In their view, these government privileges themselves enable corporate “wokeness.” As Hammond points out, the deeper claim here is that, precisely because Disney profits extensively from rents — such as long copyright protections or the government creation of a special district all its own — they are insulated from real-world market pressures and can be “woke” with “impunity.”

“They have a huge moat around them,” Hammond told me.

In the right-wing populist imagination, this enabled Disney to oppose a law that most parents support, and insert pro-gay material into content — while remaining insulated from punishment at the hands of the market via, say, customer boycotts.

And so, these right-wingers see ending such privileges as key to exposing Disney to the harsh realities of actual public opinion about its wokeness. As Hammond put it, this is really an effort to weaken Disney’s economic shield in “the culture war,” making them more vulnerable to customer backlash.

This is what Boebert is really up to in attempting to cancel Mickey Mouse.

There are serious arguments for cutting back on corporate rent-seeking. As that Niskanen blueprint argues, government protections for too-long copyrights and other rents fuel monopoly power, cramp innovation and exacerbate inequality. This idea is also a hallmark of progressive economics.

But, at the same time, this understanding reveals deep flaws in the right-wing argument. If we take Boebert and Vance at face value, they envision ending such protections as an instrumental means to accomplish targeted culture-war ends — aimed at punishing corporations for excessive wokeness — rather than as good economic policy across the board.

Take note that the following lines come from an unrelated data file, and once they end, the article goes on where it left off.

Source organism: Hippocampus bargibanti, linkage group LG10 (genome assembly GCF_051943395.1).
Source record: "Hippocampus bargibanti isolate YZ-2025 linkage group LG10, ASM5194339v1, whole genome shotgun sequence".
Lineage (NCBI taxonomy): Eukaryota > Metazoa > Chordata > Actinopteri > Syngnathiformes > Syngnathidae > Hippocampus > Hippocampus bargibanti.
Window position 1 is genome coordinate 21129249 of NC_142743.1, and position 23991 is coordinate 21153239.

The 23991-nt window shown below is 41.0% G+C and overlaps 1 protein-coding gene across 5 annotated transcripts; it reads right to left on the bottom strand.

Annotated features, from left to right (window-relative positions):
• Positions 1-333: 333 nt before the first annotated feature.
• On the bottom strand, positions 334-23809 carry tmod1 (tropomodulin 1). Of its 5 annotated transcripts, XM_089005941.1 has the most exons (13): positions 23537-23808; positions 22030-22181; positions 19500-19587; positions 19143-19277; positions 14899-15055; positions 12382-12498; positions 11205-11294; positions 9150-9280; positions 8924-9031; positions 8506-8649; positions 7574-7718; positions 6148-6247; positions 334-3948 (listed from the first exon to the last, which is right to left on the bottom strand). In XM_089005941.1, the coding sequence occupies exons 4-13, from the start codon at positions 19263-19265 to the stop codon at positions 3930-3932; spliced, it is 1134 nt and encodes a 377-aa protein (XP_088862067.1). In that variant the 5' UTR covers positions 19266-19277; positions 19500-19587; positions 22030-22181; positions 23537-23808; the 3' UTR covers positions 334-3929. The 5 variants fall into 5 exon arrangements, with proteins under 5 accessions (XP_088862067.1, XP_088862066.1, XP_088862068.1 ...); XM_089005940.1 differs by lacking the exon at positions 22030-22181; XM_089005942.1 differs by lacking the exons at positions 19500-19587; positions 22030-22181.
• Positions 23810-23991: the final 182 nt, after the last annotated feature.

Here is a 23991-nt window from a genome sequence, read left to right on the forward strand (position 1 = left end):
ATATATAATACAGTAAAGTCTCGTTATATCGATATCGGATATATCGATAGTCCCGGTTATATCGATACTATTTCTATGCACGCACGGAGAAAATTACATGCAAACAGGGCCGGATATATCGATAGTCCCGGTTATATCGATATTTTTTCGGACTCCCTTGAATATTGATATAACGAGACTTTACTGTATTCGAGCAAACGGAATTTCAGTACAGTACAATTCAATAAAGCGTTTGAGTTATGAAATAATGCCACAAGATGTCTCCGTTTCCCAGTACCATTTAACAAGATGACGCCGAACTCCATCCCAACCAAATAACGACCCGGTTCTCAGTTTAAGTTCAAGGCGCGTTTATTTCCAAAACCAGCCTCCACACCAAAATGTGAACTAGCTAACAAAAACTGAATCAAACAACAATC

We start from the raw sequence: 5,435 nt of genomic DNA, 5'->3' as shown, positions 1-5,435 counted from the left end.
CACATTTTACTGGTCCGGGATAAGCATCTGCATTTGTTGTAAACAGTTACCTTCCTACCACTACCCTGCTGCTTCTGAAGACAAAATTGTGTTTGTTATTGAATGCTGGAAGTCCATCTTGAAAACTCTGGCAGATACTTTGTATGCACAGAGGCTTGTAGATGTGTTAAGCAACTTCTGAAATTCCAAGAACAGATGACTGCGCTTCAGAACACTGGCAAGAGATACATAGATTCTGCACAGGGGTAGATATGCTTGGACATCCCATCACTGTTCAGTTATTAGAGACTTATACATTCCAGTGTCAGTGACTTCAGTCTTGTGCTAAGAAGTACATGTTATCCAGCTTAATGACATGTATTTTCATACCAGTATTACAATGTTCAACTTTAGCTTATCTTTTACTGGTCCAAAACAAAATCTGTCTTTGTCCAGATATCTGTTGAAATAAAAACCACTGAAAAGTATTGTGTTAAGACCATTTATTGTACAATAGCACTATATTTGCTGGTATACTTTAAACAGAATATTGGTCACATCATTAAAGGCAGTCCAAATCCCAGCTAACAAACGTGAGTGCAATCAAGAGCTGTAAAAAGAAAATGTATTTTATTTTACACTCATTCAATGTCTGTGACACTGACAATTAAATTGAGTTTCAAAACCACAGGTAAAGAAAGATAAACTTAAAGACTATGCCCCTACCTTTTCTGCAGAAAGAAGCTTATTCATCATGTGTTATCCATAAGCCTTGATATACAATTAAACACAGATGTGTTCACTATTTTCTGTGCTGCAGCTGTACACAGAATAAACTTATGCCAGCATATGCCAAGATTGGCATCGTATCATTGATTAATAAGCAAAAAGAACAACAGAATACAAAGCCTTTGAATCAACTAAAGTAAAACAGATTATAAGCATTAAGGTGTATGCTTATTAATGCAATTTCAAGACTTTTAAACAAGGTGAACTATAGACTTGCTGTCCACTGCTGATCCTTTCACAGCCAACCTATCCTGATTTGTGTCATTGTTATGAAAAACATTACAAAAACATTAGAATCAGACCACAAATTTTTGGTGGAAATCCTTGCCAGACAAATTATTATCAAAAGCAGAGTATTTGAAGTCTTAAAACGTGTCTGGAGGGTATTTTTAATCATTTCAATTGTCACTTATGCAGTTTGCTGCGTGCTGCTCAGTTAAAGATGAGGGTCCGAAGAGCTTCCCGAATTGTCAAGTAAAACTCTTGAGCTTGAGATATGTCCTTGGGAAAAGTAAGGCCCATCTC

Right-wing populists should clarify what they’re calling for. As Hammond framed the question: “Is it a general change in the law, or is it a targeted retaliation at a specific company?”

Of course, Boebert, Vance and other Republicans in their space really do want to weaponize government policies to punish specific offenders. They have threatened punishment against telecom companies that cooperate with the House investigation of the insurrection and against companies in Georgia that condemned the GOP voter suppression law.

So these are often targeted threats and not across-the-board policy. In fact, as my Post colleague Catherine Rampell details, this use of government policy as culture war weapon is spreading to many other areas.

There are other reasons to oppose Boebert and Vance here. They’re wrong about the Florida law. Whatever pro-gay materials are being inserted into Disney content seem unobjectionable.

And, as a separate matter, Disney’s opposition to the law may be driven in part by deep cultural shifts. It may have little to do with insulation due to rents and more to do with the power of social change.

But we should be clearer on what Boebert and her ilk are really arguing for. That’s the way to expose the deeper weaknesses in their case.